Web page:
What’s Our Right?

Megan George, Staff Writer

The argument regarding a student’s freedom of speech has remained a very hot topic in the United States over the course of the last fifty years. Many students are not aware of these rights that have been fought for high school students nationwide and what type of free speech students are entitled to.
In 1965, Mary Beth, age 13, John Tinker, age 15, and Christopher Eckhardt, age 16, all wore black armbands to an Iowa public high school in protest of the Vietnam War leading to their suspensions. The parents of these students argued that it was the students’ right to wear these armbands because it was a form of peaceful protest under symbolic speech.
In the Tinker v. Des Moines Independent School District court decision in 1969, it was decided that “it can hardly be argued that either students or teachers shed their constitutional rights to freedom of speech and expression at the schoolhouse gate.”
This court case was the first step in many taken to ensure the rights of freedom of speech for students today.
In 1986, high school student Matthew Fraser was suspended for giving a speech at a student assembly that contained lewd speech. Fraser made numerous sexual references and used harmful words and was accused of making a “vulgar” speech as opposed to a pure “political” speech. In the Bethel v. Fraser decision, it was decided by the Supreme Court stated “Surely, it is a highly appropriate function of public school education to prohibit the use of vulgar and offensive terms in public discourse.” This court ruling contradicted the Tinker decision 1965 because a student is allowed to project a political message. The revised court ruling, following the decision of the Tinker v. Des Moines Independent School District court case claimed:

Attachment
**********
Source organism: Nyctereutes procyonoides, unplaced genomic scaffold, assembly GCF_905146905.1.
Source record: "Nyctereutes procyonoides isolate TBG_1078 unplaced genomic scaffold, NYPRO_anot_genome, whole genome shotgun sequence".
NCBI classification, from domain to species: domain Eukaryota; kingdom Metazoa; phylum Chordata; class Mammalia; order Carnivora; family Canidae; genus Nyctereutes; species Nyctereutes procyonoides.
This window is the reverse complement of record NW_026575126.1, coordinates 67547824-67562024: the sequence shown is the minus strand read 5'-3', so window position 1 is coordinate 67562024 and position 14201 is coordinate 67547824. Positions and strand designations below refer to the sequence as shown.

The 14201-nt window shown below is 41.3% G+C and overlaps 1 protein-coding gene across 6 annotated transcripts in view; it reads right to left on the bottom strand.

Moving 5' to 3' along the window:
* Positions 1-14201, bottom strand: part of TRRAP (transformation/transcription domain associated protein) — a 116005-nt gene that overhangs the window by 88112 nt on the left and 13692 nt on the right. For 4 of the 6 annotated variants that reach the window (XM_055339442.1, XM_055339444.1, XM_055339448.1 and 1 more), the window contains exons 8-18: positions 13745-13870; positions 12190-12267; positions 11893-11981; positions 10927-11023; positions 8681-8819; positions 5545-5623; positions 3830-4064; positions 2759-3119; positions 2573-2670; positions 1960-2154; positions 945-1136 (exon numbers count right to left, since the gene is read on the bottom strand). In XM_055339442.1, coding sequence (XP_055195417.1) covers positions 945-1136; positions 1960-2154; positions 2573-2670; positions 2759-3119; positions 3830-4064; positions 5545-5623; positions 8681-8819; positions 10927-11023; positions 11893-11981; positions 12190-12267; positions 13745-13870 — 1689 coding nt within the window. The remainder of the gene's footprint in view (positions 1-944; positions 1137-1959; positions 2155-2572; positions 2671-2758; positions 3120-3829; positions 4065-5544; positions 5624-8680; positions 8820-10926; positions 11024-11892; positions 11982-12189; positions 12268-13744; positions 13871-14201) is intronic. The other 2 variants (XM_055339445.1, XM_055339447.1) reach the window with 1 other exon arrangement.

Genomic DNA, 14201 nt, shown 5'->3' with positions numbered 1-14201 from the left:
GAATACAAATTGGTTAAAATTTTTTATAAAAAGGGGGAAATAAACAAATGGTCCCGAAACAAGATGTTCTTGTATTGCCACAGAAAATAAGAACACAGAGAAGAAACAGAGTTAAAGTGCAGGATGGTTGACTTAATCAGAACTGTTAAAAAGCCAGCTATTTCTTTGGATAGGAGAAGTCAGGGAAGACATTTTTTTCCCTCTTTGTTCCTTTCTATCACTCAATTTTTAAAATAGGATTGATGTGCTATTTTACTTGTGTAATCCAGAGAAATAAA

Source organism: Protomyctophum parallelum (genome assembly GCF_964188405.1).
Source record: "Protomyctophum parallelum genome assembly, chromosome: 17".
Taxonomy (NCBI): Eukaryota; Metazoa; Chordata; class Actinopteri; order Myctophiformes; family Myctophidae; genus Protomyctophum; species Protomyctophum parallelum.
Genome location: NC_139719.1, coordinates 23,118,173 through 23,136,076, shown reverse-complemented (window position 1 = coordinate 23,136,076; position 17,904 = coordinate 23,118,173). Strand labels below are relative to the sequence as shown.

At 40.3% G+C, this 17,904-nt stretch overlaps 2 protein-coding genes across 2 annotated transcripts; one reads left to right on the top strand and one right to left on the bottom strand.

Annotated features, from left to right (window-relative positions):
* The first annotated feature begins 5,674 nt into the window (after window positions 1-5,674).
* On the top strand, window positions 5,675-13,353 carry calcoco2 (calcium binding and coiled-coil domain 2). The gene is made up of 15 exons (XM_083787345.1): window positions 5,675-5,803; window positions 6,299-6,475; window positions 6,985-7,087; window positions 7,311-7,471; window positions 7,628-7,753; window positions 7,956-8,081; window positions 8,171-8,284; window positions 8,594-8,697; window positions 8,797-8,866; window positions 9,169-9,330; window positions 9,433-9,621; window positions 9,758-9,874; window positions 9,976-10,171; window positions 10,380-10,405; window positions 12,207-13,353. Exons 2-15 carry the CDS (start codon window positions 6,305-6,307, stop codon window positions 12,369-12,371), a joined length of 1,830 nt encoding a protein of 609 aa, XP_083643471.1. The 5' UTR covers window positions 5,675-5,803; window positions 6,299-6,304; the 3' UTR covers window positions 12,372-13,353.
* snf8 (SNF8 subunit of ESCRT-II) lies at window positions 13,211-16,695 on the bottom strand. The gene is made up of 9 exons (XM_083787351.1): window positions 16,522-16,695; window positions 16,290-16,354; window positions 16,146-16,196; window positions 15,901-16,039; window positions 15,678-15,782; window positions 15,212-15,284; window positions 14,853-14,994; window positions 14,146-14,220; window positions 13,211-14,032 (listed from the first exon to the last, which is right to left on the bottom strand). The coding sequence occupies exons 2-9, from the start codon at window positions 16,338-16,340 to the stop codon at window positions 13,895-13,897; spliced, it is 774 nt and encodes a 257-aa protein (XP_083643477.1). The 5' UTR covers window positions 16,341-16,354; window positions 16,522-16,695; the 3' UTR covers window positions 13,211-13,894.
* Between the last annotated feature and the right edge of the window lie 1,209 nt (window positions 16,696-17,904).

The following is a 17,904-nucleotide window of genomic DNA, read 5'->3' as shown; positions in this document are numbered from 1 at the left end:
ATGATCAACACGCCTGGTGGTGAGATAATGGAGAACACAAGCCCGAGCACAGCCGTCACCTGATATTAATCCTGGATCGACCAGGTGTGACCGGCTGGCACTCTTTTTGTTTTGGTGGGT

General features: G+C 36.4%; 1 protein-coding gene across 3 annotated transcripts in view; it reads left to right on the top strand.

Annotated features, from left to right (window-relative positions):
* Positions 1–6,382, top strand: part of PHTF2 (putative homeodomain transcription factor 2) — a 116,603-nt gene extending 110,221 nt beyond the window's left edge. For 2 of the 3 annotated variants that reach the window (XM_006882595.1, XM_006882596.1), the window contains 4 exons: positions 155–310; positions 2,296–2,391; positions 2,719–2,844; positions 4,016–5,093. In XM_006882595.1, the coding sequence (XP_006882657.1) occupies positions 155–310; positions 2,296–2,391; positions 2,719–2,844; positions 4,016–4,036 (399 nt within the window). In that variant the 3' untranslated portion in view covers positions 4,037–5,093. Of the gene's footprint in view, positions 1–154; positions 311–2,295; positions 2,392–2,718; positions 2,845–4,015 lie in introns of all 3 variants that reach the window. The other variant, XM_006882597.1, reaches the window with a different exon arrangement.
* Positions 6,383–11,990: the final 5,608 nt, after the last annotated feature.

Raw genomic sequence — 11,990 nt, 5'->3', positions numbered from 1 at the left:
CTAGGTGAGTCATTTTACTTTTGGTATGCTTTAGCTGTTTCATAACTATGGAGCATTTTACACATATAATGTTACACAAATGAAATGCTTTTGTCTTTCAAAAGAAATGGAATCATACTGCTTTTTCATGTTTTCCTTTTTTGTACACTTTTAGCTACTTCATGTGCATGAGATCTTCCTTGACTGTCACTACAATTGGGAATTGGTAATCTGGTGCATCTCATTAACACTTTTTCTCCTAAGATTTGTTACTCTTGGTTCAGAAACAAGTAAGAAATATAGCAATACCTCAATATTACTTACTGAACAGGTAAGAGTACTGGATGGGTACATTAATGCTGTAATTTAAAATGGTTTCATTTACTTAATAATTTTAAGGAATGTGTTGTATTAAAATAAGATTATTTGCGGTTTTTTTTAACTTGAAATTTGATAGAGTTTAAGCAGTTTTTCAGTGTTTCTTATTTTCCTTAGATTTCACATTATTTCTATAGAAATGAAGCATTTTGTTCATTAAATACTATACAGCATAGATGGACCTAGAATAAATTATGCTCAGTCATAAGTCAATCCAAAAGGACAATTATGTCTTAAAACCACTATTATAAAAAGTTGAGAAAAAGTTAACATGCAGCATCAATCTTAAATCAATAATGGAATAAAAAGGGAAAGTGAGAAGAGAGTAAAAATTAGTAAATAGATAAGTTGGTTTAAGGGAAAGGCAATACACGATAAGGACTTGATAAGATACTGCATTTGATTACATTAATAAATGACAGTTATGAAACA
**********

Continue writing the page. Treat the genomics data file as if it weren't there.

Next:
“Teachers and administrators must have the authority to do what they reasonably believe is in the best interest of their educational responsibilities, as we cannot abandon our schools to the whims or proclivities of children. The Court finds that . . . School Officials had an interest in protecting their young students from exposure to vulgar and offensive language.”
The last major court case involving students freedom of speech was in 1988.
A principal at a school censored its school newspaper, The Spectrum, because it contained two stories about teen pregnancy and divorce. The principal believed the story about teen pregnancy was to inappropriate for some younger students, and he found that the divorce story did not allow one of the parents involved in the case the chance to respond to certain comments.
The students at the school felt the principal was violating their First Amendment right. This case found its way to the Supreme Court where it was found that the principal did not violate the First Amendment because the paper had always been semi-controlled by school officials because it was produced as part of the curriculum in a journalism class.
The Court ruled that: “educators do not offend the First Amendment by exercising editorial control over the style and content of student speech in school-sponsored expressive activities so long as their actions are reasonably related to legitimate pedagogical concerns.”
With the help of all of these powerful court cases over the years, the United States has created a safe environment for students to have a freedom of speech as long as it does not disrupt the school. Students are allowed to profess their beliefs as long as they are within the bounds of the moral code of the school they attend.